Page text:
BOSTON (State House News Service) – Backers of legislation allowing property owners to group together into community benefit districts to obtain extra services thought they’d found a way to allay Gov. Charlie Baker’s concerns.
But for the second year in a row, Baker took issue with the proposal after it lawmakers approved it.
The annual state budget lawmakers sent Gov. Charlie Baker earlier this month included language authorizing the creation of community benefit districts, through which property owners in a neighborhood establish a nonprofit board to procure additional services — like added security, signage, beautification efforts or cultural activities — funded through an assessment on the district members.
Baker vetoed similar language from an economic development bill last summer, and this year returned the budget section to the Legislature with an amendment proposing a new text.
“I’m hopeful that we will work this out and make this law one way or another so that the communities can take advantage of really kind of determining in their own right what is important and what the important issues are,” said Sen. Eileen Donoghue, who sponsored the community benefit district amendment.
Donoghue, a Lowell Democrat, said she and others who backed the districts thought they had addressed Baker’s concerns. “Apparently there were other issues that the administration raised in the latest amendment,” she said.
Specifically, the budget section responded to Baker’s concerns that tax-exempt entities and homeowners who are entitled to tax abatements would have to pay district assessments. It states that nonprofits and others with tax-exempt status would not be required to pay the assessment, but could elect to do so.
“I commend the Legislature for addressing issues relating to tax exempt entities and residential property owners who are entitled to tax abatements,” Baker wrote in a message to lawmakers. “The proposal as written provides adequate protection for these groups. However, the third issue I raised last summer, the need for majority support before the tools of government may be used to take money from property owners, remains unaddressed. In addition, a number of clarifications to the statutory language could make it easier for municipal officials and other proponents to implement this law if it is enacted.”
Among other changes Baker’s amendment (H 3823) requires a majority vote by property owners to form a community benefit district and requires that assessments “be reasonably proportionate to the benefit received.” It also makes the nonprofit board members subject to state ethics laws.
Asked if she could support what the governor proposed, Donoghue said, “I’ve taken a look at the language. I certainly support what we passed in the budget. I’ll leave it at that.”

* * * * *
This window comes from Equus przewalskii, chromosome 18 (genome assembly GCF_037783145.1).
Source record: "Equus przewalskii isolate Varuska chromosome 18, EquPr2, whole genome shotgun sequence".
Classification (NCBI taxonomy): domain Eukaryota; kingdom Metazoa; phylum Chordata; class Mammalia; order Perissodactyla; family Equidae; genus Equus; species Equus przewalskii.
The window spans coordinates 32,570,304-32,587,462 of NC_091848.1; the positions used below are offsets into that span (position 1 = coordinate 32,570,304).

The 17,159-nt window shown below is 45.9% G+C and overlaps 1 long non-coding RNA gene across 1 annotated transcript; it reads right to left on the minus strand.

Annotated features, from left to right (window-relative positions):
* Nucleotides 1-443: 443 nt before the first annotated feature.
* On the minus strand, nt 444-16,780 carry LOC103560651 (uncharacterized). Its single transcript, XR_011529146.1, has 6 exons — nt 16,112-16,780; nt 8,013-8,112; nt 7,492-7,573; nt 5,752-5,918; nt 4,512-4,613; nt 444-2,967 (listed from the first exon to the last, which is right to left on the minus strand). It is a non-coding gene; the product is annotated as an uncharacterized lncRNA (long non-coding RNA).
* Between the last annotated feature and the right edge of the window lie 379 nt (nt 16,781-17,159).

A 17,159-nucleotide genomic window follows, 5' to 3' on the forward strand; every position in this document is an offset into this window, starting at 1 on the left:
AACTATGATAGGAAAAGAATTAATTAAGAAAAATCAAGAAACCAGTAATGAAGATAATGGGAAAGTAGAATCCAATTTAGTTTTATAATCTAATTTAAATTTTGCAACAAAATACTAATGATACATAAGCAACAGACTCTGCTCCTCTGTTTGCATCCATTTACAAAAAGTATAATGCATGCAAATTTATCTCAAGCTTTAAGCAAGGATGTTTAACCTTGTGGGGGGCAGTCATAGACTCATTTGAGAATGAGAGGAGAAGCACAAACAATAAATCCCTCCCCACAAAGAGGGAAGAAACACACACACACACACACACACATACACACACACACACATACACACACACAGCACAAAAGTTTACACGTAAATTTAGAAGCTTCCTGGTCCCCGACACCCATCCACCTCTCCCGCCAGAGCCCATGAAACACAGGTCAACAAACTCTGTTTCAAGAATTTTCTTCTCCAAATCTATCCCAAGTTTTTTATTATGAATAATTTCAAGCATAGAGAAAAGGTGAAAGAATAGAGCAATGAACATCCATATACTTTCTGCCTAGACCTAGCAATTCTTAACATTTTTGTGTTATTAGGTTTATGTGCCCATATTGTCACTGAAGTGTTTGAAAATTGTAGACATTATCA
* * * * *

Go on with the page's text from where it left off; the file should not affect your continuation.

Andre Leroux, executive director of the Massachusetts Smart Growth Alliance, said Baker’s amendment gives municipalities more control over the districts, which he said represents a “fundamental shift” from what lawmakers originally proposed and could discourage nonprofits and the private sector from getting involved.
“You simply can’t have local government meddling in the affairs of independent nonprofit organizations, and you don’t want to politicize every single thing they do,” Leroux said.
Community benefit districts are similar to business improvement districts that already exist under state law, but allow more flexibility, according to Donoghue. Leroux said five business improvement districts exist in the state, and said people might be wary because they are unfamiliar with the concept.
“We just don’t have a lot of experience with this, and people I think are afraid of what it is,” he said. “It’s not a tax, although people treat it like some kind of added tax. It’s more like a condo association.”
Municipal officials from New Bedford, Salem, Worcester, Revere, Somerville, Medford, Melrose, Fitchburg, Arlington, Littleton, Lowell, Winchester, Lexington, Easton, Plymouth, Andover, Framingham, Natick, Newton and Dedham signed onto a June 26 letter to Baker asking him approve the budget language.
“I think the real challenge is that we’ve had the last 12 months to work on language and to get all new language now is difficult when a lot of these communities, like Somerville for example, like New Bedford, they’re waiting for this tool,” Leroux said. “They were hoping it would be in place by the end of the month.”
Baker’s amendment is now before the House Committee on Bills in Third Reading.
A separate Donoghue bill (S 82) establishing community benefit districts is before the Joint Committee on Community Development and Small Businesses, which solicited testimony on it in May.
“I remain hopeful and optimistic that this becomes law in the not-too-distant future,” Donoghue said.